Seeing the confused look on my face, the old lady said, “Didn’t my daughter tell you? Her daughter, my granddaughter, has called her to America for babysitting and nanny duties – she will be away in America for 6 months – and then she may have to go back to America again and again – for the next delivery – and babysitting and nanny duties for the next child – so who is going to look after me here? I am 80 now – so it is better for me to live in an old age home…”

I looked at my friend, and wondered at her predicament.

On one side stood her recently widowed mother, pleading not to be sent to the old age home.

On the other side stood her daughter, beseeching her to come to America to take care of her baby.

She had a duty to look after her old widowed mother.

But she felt the strong pull of motherhood towards her daughter.

She was torn between her loyalty to her mother and her love for her daughter.

And in her case – her motherly love for the daughter had prevailed over her filial duty towards the mother.


EPILOGUE

Persons of my generation, in their 50’s and 60’s, who are parents of “NRI Children”, are in a Catch-22 situation.

They are expected to look after their parents, who may be in their 70’s and 80’s.

But their “NRI Children” also have “expectations” from them – especially from their mothers – during childbirth for “midwife” duties, and later, for baby care and surrogate parenting “nanny” duties.

That is why I often wonder:

Are “NRI Children” an asset or a liability?

VIKRAM KARVE
Copyright © Vikram Karve 
1. If you share this post, please give due credit to the author Vikram Karve
2. Please DO NOT PLAGIARIZE. Please DO NOT Cut/Copy/Paste this post
© vikram karve., all rights reserved.

Disclaimer:
This story is a work of fiction. Events, Places, Settings and Incidents narrated in the story are a figment of my imagination. The characters do not exist and are purely imaginary. Any resemblance to persons, living or dead, is purely coincidental.

Copyright Notice:
No part of this Blog may be reproduced or utilized in any form or by any means, electronic or mechanical including photocopying or by any information storage and retrieval system, without permission in writing from the Blog Author Vikram Karve who holds the copyright.

Copyright © Vikram Karve (all rights reserved)


Posted by Vikram Karve at 1/03/2015 03:35:00 PM

CIVILIAN IN UNIFORM – “SUNDAY ROUTINE” – Unforgettable Memories of My Navy Life

November 23, 2014

Academic and Creative Writing Journal Vikram Karve: “SUNDAY ROUTINE” – Unforgettable Memories of My Life in the Navy.

Link to my original post in my academic and creative writing journal: 
http://karvediat.blogspot.in/201…

“SUNDAY ROUTINE”
Unforgettable Memories of My Life in the Navy
By
VIKRAM KARVE

It is a bright Sunday Morning out here in Pune.

So, I think it will be apt to hark back to my halcyon Navy Days and tell you about the Navy “Sunday Routine”.

In the Navy, when you are at sea, you are on duty round-the-clock 24/7, and there is no “holiday” so there is no “Sunday Routine” in the true sense.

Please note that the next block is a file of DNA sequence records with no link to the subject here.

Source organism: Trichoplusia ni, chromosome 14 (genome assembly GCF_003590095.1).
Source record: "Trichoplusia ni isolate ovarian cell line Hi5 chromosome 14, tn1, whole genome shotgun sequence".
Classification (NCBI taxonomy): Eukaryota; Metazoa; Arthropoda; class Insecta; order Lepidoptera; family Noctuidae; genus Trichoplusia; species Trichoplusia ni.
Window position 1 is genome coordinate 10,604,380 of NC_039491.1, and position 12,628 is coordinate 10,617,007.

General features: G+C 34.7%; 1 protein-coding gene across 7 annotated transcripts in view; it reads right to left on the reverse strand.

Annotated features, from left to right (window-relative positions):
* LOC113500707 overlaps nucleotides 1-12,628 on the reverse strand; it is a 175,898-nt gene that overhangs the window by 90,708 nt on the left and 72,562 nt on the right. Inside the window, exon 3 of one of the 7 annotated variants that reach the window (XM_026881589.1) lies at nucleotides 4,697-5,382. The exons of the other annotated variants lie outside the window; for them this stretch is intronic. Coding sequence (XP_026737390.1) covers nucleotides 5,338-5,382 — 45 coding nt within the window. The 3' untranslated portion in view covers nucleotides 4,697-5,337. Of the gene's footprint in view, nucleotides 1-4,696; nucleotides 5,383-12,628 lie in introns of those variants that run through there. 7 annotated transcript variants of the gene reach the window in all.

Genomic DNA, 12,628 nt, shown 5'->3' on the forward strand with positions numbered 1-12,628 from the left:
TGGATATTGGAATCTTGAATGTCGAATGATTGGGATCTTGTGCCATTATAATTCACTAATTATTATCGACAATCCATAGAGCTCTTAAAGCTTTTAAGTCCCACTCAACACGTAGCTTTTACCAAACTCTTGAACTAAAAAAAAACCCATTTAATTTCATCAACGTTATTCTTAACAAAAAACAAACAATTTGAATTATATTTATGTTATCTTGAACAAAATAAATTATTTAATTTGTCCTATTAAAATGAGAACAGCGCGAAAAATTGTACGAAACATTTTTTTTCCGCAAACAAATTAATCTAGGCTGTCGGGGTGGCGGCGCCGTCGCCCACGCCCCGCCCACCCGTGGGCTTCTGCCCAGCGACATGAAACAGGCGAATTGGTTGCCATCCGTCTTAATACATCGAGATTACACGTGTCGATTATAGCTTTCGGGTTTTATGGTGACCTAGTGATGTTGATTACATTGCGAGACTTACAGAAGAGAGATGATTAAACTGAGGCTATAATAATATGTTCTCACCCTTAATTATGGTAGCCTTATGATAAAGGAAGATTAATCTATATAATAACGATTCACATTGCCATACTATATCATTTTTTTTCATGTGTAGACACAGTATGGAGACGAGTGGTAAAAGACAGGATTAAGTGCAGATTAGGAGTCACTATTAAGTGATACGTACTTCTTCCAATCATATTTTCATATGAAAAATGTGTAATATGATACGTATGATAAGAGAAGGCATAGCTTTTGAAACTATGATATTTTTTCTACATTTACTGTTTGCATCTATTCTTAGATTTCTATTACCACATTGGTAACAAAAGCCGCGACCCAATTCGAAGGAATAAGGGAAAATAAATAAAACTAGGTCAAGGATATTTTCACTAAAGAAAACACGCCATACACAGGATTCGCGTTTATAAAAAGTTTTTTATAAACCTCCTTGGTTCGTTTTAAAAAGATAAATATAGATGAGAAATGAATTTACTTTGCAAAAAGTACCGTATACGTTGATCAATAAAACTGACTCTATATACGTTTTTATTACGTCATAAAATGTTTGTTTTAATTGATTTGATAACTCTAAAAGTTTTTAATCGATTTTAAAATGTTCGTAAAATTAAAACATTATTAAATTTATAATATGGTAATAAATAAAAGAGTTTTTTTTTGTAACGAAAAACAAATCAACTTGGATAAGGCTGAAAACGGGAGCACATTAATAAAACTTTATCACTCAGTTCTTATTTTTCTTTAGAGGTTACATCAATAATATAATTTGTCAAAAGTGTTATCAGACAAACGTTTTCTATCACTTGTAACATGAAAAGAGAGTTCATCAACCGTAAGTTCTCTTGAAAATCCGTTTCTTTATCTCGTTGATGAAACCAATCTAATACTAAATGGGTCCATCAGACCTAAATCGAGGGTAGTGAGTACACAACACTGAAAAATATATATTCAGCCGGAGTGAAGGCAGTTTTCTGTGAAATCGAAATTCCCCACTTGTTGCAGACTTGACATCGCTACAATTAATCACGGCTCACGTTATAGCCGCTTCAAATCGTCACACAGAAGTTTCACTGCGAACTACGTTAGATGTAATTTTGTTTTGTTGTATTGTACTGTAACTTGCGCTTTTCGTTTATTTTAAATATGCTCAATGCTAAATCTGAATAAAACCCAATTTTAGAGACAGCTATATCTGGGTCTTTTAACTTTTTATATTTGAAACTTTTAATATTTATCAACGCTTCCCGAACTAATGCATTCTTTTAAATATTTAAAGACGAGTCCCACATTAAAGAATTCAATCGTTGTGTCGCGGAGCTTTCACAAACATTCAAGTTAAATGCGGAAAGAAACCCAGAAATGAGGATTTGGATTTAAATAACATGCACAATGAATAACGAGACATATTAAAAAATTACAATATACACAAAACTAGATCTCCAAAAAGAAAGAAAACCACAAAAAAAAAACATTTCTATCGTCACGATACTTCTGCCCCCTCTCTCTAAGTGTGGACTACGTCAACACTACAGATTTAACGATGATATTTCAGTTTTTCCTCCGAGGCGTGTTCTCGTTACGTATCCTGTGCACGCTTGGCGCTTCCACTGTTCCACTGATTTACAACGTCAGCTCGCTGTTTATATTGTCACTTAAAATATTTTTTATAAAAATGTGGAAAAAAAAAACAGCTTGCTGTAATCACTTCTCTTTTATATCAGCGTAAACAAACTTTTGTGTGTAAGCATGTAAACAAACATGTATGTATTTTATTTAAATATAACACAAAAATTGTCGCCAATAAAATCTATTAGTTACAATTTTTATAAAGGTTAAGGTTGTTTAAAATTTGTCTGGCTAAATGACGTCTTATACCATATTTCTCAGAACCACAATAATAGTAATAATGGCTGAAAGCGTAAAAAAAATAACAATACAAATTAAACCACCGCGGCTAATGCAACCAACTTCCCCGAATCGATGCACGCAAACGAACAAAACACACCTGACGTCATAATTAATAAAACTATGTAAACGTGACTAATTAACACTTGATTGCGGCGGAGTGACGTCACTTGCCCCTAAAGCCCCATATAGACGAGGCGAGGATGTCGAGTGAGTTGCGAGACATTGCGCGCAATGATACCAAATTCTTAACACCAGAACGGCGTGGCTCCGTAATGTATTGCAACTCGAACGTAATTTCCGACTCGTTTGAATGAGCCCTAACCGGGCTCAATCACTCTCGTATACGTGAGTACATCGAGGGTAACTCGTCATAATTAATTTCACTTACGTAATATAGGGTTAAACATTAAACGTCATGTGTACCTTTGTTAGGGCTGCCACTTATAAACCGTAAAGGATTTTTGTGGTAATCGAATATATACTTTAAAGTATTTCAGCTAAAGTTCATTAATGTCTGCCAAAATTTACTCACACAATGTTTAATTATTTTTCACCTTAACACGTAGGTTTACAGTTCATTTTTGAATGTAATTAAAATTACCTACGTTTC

But when your ship is in harbour, you have “make-and-mend” (half day) on Wednesdays and Saturdays, and a “Sunday Routine” on Sundays and Holidays.

Unlike the corporate sector and government civilian babus, an operational organisation like the navy does not have the luxury of a “5 Day Week” – so we worked 6 days a week – and a weekly “off” only on Sundays – unless you were on OOD duty.

So, we eagerly waited for and coveted the “Sunday Routine”.

Once you retire, every day is a “Sunday Routine”.

But when we were in the Navy, and our ship was tied alongside in harbour, we looked forward to our Sundays, to enjoy what the Navy calls “Sunday Routine” – our well deserved leisure time.

“Sunday Routine” was our own personal time which we could spend as we liked and do as we pleased.

Aristotle has wisely said: “The end of labour is to gain leisure”

We laboured the whole week to gain our “Sunday Routine” and we were determined to enjoy our well earned leisure to the fullest.

Different individuals spend their leisure in different ways.

How you spend your leisure defines your persona.

If you want to find out the true character of a man, find out how he spends his leisure.

In the defence services, especially in the navy, how you spend your leisure mainly depends on where you are posted.

If you are lucky to be posted in a “maximum city” like Mumbai, there is a plethora of opportunities for enjoying your leisure.

On the other hand, if you are posted to a back-of-beyond remote desolate cantonment, your choices for spending your leisure are limited.

In Mumbai, you can enjoy the life of a “civilian in uniform” whereas military cantonments trap you into the straitjacket of “fauji” life, even on Sundays as avenues for leisure are limited.

Let me describe to you, to compare and contrast, two typical “Sunday Routines”, one in Mumbai, and one in Vizag, almost 10 years apart, both when I was posted on ships, the first in the latter half of the 1970’s and the second in the latter half of the 1980’s.